Into The Wild - Katelyn Gilmore Pt4          

Fairbanks Bus 142

Lost in the wild is what Christopher McCandless set out to do in order to set himself free from a population filled with domineering authority and emphasis on materialism. With an urge to escape all his life, (i.e. wandering six blocks as a child late at night, leaving on a road-trip solo after graduating high-school, finding solitude in numerous books, etc.) upon graduating from college on the honour roll, he simply cut up his government-issued identification, threw out his licence plate, and left his past behind. Unchaining himself from his past, the alias ‘Alexander Supertramp’ was born. A new personal identity allowed for new experiences, which shapes the core of man’s spirit according to Chris. He believed one should “Find yourself at least once in the most ancient of civilizations with nothing to help you; with only your hands and your own head” (Penn, 2007). Returning back to how humanity’s ancestors have lived offered comfort to Chris and opportunity to discover who he truly was without distraction from power or products. He encouraged others to do the same with further explanation “It should not be denied that being footloose has always exhilarated us. It is associated in our minds with escape from history, oppression, and law to obligations. The absolute freedom is the road” (Penn ,2007). The road helped define Chris, with exploration from Arizona, California, South Dakota, Colorado, Mexico, throughout Canada, to finally Alaska. Most significantly, he died a happy man fulfilled from nature and discovery instead of gadgets and mistaken superiority.

To encapsulate with a quote from Carine McCandless, Chris’s sister,

“It was inevitable that Chris would break away, and when he did he would do it with characterization and moderation…He had spent four years fulfilling the absurd and tedious duty of graduating college and now he was emancipated from that world of distraction, false security, parents, and material excess. The things that cut Chris off from the truth of existence.”

The truth of existence is accessible through personal satisfaction of goals and breaking away from the weaknesses of society. Christopher McCandless did so through travelling; Tyler Durden through rebellion. Although both extremists in their own right, the wisdom behind their actions should be admired as they achieved enlightenment in the end above everything else. To support this insight, one can analyze the works of the influential poet, author, and icon Henry David Thoreau.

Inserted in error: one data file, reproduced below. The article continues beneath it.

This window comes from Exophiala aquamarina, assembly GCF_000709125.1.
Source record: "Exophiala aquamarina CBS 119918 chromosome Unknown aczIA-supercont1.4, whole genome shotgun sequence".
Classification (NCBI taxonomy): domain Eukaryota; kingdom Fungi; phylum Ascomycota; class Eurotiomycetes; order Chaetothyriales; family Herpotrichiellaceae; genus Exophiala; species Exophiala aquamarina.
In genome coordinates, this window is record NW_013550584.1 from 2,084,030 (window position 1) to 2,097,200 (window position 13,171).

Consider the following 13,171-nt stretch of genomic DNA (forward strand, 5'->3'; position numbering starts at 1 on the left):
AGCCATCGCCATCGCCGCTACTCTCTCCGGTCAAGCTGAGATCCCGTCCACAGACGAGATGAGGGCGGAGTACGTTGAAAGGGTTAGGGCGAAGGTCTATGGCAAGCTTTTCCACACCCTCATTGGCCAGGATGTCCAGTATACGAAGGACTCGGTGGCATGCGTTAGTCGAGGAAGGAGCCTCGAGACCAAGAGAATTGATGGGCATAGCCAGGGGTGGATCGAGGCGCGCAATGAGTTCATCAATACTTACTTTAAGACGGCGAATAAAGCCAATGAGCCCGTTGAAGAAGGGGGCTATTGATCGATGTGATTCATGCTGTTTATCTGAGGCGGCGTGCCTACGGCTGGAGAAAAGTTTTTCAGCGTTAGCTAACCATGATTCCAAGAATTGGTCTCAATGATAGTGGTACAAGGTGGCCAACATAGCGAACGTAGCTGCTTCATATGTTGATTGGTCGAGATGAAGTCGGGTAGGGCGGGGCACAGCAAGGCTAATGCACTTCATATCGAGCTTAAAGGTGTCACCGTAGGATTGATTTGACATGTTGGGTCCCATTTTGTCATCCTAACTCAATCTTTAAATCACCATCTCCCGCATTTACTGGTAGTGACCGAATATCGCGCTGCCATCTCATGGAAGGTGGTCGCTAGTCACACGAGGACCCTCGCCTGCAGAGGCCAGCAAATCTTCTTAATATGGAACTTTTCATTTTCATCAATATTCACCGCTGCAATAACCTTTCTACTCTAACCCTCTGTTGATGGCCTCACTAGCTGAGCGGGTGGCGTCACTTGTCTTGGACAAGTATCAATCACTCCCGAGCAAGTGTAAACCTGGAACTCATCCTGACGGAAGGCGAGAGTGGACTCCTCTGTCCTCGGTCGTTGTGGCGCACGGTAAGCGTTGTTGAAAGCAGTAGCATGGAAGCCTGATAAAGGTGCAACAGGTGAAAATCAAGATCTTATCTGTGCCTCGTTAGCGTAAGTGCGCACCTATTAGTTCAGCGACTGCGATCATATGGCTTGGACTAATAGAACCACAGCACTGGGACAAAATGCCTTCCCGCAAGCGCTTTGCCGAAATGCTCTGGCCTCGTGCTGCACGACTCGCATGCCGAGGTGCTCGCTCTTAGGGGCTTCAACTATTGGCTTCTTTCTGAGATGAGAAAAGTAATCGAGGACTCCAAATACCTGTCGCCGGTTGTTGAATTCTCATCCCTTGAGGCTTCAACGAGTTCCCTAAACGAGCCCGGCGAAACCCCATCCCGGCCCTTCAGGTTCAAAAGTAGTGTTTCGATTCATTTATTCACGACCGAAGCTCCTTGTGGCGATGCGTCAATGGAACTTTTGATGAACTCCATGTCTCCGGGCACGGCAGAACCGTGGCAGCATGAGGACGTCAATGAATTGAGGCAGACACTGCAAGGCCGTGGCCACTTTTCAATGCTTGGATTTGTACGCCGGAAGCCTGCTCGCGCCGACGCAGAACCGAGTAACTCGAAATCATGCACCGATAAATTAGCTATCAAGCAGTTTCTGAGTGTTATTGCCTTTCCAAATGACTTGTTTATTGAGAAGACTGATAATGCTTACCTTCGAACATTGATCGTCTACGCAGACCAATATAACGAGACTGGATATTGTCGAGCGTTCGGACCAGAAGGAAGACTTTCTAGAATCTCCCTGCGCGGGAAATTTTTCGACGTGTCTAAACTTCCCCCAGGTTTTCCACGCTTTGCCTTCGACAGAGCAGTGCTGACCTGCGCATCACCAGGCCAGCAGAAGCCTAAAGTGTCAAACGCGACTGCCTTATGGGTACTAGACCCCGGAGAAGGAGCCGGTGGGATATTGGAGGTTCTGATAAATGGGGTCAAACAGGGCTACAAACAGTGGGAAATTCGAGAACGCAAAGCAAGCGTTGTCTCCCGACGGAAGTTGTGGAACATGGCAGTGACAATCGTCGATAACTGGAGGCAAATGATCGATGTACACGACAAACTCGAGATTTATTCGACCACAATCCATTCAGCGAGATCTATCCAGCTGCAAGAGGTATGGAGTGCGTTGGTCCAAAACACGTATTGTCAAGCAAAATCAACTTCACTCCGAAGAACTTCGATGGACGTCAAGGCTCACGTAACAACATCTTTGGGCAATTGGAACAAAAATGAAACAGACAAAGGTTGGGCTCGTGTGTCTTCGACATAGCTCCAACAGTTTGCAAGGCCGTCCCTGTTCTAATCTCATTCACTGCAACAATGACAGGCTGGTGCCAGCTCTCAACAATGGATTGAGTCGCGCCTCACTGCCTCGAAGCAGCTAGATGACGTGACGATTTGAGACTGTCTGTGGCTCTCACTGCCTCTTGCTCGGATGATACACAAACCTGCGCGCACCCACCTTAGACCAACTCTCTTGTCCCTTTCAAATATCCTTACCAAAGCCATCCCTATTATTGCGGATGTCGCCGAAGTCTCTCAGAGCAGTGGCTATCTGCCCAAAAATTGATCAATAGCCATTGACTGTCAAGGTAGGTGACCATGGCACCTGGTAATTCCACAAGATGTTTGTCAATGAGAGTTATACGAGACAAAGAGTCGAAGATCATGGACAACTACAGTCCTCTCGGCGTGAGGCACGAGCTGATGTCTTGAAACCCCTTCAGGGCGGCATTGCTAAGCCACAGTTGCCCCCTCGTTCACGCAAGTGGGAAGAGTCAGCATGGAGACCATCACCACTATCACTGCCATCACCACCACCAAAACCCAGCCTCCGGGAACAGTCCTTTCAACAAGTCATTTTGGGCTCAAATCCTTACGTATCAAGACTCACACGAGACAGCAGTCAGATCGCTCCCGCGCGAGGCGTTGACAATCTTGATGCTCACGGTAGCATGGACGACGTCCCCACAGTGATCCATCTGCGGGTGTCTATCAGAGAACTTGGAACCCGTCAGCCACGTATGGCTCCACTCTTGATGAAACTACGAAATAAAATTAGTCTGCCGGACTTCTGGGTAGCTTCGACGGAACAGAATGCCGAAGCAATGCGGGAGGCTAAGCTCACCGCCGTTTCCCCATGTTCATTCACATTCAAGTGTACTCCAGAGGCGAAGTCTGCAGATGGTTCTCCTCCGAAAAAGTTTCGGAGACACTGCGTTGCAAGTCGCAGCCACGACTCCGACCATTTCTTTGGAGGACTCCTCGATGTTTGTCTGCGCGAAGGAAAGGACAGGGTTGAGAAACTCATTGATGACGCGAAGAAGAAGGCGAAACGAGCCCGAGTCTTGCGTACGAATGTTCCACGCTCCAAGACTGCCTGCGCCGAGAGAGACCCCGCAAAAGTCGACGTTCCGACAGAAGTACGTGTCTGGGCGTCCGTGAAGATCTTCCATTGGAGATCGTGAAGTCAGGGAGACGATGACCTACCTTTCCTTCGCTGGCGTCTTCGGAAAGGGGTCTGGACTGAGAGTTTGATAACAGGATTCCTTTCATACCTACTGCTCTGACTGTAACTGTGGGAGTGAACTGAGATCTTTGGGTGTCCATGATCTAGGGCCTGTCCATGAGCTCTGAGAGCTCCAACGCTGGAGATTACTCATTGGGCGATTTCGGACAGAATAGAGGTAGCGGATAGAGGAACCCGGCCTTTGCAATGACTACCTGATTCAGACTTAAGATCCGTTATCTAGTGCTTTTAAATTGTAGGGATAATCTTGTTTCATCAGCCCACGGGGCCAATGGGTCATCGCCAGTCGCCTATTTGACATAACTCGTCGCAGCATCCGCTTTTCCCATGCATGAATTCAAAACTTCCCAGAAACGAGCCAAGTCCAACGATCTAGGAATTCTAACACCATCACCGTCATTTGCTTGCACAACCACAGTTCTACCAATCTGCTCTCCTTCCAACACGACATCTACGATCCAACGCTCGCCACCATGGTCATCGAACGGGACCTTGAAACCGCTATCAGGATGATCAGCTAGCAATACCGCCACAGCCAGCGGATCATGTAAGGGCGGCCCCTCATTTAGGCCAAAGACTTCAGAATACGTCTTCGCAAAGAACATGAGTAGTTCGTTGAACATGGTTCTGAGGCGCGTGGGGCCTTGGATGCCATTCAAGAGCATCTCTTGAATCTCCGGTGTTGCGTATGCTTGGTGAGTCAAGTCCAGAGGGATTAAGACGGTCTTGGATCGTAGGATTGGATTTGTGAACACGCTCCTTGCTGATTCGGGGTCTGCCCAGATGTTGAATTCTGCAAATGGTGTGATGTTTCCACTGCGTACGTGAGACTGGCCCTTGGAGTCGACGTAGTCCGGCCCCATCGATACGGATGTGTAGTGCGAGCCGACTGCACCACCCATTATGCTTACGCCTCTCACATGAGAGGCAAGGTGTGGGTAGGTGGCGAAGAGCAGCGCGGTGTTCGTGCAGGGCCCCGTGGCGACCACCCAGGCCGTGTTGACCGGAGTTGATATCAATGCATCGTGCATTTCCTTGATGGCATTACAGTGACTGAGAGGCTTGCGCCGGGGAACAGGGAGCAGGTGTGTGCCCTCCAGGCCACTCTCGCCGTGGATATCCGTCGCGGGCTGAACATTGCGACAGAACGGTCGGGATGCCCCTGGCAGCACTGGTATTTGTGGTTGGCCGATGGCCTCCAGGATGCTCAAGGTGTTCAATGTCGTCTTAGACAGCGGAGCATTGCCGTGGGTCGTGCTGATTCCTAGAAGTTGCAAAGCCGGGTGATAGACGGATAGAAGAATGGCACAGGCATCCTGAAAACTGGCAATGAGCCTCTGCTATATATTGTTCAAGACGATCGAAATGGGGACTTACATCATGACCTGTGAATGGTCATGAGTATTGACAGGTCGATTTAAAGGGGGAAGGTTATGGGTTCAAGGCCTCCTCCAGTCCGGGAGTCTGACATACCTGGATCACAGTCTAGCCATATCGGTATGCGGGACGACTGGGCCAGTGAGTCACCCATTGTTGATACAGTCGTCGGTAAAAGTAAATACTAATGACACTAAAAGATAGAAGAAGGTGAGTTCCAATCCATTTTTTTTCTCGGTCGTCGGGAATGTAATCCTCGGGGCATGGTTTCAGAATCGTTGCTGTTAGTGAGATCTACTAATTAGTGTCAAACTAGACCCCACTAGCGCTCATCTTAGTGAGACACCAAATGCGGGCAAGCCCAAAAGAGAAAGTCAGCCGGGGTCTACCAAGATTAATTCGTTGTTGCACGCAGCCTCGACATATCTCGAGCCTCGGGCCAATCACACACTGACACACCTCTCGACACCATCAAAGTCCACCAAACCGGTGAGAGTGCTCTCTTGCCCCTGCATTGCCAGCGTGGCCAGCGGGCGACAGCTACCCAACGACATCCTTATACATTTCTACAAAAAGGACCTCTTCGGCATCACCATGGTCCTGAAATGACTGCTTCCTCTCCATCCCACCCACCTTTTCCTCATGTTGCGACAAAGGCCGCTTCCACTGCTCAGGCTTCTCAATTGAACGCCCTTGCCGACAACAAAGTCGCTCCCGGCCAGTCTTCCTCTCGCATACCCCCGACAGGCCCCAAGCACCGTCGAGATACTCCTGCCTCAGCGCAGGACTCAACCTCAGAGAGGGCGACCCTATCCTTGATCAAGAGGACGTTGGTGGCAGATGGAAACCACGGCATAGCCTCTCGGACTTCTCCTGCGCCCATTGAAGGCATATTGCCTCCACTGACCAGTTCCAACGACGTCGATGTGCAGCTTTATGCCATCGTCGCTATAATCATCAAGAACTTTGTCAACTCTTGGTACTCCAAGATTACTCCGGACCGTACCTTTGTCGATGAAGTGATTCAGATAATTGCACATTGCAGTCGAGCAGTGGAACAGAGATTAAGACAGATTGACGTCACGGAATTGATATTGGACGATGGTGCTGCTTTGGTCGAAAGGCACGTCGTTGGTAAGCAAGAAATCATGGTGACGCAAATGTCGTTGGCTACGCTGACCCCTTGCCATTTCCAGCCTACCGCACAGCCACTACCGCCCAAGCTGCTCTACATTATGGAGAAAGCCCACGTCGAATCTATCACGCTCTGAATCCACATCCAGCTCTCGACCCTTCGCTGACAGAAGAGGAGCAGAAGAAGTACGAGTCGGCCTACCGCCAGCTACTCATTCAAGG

Thoreau’s novel titled ‘Walden; or Life in the Woods’ embarked his experience of roughly two years living secluded in nature. His aim was spiritual discovery, much like the protagonists in Fight Club and Into The Wild faced. Self-sufficiency and simple living were alternate themes in Walden, equivalent to both works as well. Thoreau described,

“I wish to live deliberately, to front only the essential facts of life, and see if I could learn what it had to teach, and not, when I came to die, discover that I had not lived…to drive life into a corner and reduce it to its lowest terms, and if it parsed to be mean, why then to get the whole and genuine meanness of it, and publish its meanness to the world.” (Thoreau, 143)

He concludes by criticizing conformity, stating “If a man does not keep pace with his companions, perhaps it is because he hears a different drummer. Let him step to the music which he hears, however measured or far away. By doing so, men may find happiness and self-fulfillment” (Thoreau, unknown). He also measures success by happiness. All of which resemble the message of how authority and materialism don’t create pleasure, and conforming to society’s ideals is harmful. Thoreau pushed boundaries by removing himself from the rest, much like Durden and McCandless, all of whom awoke to their own epiphany to the meaning of life.

In conclusion, by breaking away from society’s customs and packaged lifestyles, one discovers a greater sense of self. Excess materialism and authoritative figures can only restrict and distract from a higher level of fulfillment and supresses individuals to yearn for freedom. The film Into The Wild and the novel Fight Club demonstrate the struggle people encounter if they fall victim to money, power, and control. Although extremists, both Tyler Durden and Christopher McCandless were determined to achieve personal goals. Their decline to awake to what truly matters in life should be noted as they achieved greatness through discovering joy, regardless of the journey it took to get there. To quote McCandless and ultimately Thoreau, “Rather than love, than money, than fame, give me truth.” It is time to awake to the truth of the detrimental aspects society brings including consuming and hierarchy of control. It should be encouraged to grasp what is desired to each and every one of us in life instead of succumbing to the system we are born in to. It is time to encourage freedom.

Works Cited
Palahniuk, Chuck. Fight Club. New York, London: W.W. Norton & Company, 1996. Print.

Penn, Sean, dir. Into The Wild. Paramount Village, 2007. Film.

Bibliography of Secondary Sources
Thoreau, Henry. Walden; or Life in the Woods. 1854. Print.

Katelyn Gilmore Part 1

Katelyn Gilmore Part 2

Katelyn Gilmore Part 3

Katelyn Gilmore Part 4


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